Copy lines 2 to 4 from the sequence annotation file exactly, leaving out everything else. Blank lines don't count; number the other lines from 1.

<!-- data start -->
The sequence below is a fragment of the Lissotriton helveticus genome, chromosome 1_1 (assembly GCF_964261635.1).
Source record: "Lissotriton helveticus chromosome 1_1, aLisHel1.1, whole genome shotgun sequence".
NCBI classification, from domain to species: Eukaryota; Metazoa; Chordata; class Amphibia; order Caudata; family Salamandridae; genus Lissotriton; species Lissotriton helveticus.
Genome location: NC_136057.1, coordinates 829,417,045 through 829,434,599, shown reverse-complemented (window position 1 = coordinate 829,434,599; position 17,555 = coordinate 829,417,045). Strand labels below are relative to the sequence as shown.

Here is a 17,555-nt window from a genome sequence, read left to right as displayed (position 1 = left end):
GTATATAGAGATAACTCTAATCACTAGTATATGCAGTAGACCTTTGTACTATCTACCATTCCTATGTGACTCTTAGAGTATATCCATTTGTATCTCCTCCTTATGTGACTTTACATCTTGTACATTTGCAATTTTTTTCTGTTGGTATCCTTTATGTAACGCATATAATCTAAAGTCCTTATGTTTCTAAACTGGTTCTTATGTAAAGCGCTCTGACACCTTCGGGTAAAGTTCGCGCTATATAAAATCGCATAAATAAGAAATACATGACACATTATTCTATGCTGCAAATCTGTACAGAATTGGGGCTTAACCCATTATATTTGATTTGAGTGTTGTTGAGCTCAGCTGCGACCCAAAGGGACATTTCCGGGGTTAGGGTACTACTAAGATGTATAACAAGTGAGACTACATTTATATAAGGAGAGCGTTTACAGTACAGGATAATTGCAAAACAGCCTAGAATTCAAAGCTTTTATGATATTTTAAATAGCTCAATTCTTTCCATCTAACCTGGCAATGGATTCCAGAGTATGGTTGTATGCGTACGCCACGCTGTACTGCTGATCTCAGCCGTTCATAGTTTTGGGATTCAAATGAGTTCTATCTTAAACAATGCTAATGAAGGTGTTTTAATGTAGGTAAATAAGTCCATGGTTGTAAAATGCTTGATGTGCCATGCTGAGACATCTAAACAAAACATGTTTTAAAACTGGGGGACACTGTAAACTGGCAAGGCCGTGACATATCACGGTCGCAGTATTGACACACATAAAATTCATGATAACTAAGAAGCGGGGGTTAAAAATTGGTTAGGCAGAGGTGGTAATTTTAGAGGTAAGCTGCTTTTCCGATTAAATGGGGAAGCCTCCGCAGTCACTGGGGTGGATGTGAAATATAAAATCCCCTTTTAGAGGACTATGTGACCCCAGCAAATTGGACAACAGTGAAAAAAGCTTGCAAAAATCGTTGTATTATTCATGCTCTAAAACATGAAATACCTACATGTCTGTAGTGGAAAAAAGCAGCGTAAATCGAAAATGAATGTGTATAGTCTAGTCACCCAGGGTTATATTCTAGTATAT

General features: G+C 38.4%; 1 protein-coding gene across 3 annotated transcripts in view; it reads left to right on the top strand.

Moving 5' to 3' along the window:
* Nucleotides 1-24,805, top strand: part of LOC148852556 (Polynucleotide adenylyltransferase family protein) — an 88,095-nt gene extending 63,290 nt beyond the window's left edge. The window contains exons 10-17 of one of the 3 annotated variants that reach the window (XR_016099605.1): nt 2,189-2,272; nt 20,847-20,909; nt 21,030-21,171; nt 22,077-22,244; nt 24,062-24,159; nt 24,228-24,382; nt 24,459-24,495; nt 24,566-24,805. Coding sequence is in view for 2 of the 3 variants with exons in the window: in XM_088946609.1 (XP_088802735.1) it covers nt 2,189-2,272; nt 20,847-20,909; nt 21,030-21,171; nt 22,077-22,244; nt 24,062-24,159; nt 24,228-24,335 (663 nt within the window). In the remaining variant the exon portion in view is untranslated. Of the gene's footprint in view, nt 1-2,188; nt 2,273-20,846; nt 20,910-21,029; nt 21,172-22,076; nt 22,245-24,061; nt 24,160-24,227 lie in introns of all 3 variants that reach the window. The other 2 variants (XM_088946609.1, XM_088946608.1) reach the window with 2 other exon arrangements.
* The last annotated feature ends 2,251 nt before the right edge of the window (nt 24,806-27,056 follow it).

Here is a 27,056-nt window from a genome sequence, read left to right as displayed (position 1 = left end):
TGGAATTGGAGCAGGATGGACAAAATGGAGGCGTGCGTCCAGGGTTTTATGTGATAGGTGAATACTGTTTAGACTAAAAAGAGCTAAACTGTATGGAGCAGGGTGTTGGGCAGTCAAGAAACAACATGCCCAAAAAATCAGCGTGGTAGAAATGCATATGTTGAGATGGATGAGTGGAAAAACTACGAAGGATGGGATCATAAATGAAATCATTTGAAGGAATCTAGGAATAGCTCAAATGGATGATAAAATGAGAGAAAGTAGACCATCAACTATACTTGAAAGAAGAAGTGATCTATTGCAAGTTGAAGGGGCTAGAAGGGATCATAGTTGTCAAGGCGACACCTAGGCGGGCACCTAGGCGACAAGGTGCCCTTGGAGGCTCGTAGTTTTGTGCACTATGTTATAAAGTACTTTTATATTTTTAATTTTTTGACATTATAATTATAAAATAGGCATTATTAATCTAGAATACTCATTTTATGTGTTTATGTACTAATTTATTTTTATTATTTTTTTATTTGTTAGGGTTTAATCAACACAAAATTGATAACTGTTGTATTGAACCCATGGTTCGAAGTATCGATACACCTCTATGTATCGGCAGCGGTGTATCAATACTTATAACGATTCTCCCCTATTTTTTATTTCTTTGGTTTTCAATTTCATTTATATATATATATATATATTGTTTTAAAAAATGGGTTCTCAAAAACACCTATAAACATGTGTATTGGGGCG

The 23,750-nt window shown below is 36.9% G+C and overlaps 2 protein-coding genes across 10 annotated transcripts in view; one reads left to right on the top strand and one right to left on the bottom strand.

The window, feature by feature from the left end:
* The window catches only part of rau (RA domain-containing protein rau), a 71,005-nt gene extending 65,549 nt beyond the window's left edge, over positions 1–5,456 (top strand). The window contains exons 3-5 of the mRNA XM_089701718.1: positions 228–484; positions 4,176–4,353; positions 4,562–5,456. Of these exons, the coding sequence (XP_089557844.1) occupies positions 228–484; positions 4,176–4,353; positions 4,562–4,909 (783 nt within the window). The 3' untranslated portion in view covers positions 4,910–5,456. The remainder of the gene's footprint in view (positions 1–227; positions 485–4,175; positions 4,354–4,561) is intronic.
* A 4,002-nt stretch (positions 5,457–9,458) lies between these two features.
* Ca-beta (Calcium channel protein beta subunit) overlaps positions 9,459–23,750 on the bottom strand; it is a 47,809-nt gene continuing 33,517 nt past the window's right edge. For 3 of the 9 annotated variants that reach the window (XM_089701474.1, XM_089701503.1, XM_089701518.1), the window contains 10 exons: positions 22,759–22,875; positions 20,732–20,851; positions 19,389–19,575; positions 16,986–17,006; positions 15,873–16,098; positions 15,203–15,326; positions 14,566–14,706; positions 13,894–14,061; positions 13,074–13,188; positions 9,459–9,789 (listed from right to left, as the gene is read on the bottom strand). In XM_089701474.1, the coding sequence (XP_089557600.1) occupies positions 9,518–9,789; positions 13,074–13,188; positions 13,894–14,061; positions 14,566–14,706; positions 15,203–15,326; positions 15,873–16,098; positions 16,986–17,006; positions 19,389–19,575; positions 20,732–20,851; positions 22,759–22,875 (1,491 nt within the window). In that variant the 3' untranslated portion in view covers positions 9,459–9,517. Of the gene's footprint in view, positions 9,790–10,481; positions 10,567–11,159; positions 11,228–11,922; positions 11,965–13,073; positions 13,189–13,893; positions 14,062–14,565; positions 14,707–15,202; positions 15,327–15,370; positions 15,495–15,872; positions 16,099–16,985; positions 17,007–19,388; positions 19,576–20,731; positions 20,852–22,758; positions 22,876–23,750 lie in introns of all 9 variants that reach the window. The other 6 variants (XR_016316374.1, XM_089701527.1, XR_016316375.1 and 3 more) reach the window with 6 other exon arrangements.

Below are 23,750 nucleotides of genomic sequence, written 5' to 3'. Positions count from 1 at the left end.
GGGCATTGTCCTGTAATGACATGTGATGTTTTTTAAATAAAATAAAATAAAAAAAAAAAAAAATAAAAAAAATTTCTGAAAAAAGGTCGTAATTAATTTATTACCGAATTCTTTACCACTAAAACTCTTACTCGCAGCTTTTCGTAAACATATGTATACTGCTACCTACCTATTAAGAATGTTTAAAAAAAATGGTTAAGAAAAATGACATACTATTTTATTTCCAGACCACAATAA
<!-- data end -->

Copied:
Source record: "Lissotriton helveticus chromosome 1_1, aLisHel1.1, whole genome shotgun sequence".
NCBI classification, from domain to species: Eukaryota; Metazoa; Chordata; class Amphibia; order Caudata; family Salamandridae; genus Lissotriton; species Lissotriton helveticus.
Genome location: NC_136057.1, coordinates 829,417,045 through 829,434,599, shown reverse-complemented (window position 1 = coordinate 829,434,599; position 17,555 = coordinate 829,417,045). Strand labels below are relative to the sequence as shown.